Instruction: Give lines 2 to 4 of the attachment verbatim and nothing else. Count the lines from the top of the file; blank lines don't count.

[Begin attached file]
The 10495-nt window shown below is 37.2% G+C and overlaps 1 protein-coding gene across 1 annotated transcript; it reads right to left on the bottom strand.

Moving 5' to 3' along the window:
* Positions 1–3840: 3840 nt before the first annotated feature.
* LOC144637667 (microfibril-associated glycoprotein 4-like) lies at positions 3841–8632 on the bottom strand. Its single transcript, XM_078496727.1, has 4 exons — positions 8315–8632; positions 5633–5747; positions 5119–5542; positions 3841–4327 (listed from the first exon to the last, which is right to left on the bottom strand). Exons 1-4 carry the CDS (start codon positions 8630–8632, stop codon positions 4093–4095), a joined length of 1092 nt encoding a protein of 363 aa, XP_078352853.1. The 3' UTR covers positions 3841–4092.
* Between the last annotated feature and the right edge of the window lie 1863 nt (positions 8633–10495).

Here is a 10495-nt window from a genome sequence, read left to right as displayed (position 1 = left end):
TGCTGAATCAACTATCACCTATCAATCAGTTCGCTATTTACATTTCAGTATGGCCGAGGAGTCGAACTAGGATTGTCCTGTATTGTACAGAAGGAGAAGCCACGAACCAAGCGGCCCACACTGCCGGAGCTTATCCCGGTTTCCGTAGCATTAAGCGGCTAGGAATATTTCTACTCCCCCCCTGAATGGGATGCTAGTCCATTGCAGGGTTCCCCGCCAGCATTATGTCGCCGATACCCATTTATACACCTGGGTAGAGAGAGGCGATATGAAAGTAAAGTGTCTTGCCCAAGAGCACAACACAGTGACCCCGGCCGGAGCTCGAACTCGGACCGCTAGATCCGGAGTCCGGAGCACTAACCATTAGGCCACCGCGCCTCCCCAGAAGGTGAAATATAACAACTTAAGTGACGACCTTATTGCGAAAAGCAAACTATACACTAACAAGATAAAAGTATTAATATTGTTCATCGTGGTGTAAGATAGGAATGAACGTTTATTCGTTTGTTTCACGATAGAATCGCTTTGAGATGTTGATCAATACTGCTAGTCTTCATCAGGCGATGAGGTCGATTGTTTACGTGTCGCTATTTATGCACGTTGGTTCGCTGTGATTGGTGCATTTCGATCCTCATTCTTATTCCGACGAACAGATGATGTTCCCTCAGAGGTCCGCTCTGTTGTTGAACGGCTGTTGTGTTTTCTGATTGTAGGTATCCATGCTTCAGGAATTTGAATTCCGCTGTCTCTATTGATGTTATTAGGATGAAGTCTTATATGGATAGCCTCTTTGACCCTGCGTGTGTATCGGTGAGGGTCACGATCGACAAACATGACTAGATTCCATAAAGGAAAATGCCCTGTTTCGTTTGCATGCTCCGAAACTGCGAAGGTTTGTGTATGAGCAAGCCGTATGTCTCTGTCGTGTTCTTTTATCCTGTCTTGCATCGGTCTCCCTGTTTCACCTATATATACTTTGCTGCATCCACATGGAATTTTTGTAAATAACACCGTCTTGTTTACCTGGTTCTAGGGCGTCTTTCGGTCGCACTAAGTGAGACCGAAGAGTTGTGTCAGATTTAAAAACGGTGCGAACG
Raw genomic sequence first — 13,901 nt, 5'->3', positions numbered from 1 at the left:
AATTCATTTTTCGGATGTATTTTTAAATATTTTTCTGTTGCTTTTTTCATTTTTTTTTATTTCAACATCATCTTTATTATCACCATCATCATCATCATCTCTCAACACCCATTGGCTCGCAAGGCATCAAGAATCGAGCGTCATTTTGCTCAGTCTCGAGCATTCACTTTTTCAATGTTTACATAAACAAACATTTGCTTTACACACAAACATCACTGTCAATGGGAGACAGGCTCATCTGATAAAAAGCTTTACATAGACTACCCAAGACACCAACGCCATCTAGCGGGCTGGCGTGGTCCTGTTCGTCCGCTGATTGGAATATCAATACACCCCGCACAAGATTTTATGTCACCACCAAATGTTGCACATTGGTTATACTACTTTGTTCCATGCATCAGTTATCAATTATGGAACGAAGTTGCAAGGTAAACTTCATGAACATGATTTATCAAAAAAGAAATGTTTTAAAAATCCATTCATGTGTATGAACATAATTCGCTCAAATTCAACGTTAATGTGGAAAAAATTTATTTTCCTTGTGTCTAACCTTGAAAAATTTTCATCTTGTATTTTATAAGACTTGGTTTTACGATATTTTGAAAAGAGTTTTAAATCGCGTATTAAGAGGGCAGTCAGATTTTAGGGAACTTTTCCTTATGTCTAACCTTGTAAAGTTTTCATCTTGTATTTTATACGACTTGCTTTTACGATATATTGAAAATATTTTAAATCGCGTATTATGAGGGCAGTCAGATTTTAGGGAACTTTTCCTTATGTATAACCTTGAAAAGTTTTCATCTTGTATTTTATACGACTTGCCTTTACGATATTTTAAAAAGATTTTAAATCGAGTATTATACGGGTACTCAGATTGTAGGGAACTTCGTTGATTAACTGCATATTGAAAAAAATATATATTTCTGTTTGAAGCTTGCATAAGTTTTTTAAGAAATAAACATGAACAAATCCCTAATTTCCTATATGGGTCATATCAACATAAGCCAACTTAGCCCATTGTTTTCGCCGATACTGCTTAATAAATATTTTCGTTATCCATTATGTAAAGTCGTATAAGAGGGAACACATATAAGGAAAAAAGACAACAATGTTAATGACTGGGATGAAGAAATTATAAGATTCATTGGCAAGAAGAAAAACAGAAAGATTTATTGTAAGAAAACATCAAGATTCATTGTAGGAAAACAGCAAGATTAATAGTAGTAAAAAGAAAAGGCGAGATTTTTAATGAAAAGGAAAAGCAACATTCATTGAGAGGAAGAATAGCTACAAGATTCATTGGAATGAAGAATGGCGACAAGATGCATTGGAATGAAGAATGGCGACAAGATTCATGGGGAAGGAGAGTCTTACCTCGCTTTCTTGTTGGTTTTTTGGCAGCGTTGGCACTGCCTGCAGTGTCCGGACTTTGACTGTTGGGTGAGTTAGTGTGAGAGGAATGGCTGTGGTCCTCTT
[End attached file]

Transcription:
Moving 5' to 3' along the window:
* Positions 1–3840: 3840 nt before the first annotated feature.
* LOC144637667 (microfibril-associated glycoprotein 4-like) lies at positions 3841–8632 on the bottom strand. Its single transcript, XM_078496727.1, has 4 exons — positions 8315–8632; positions 5633–5747; positions 5119–5542; positions 3841–4327 (listed from the first exon to the last, which is right to left on the bottom strand). Exons 1-4 carry the CDS (start codon positions 8630–8632, stop codon positions 4093–4095), a joined length of 1092 nt encoding a protein of 363 aa, XP_078352853.1. The 3' UTR covers positions 3841–4092.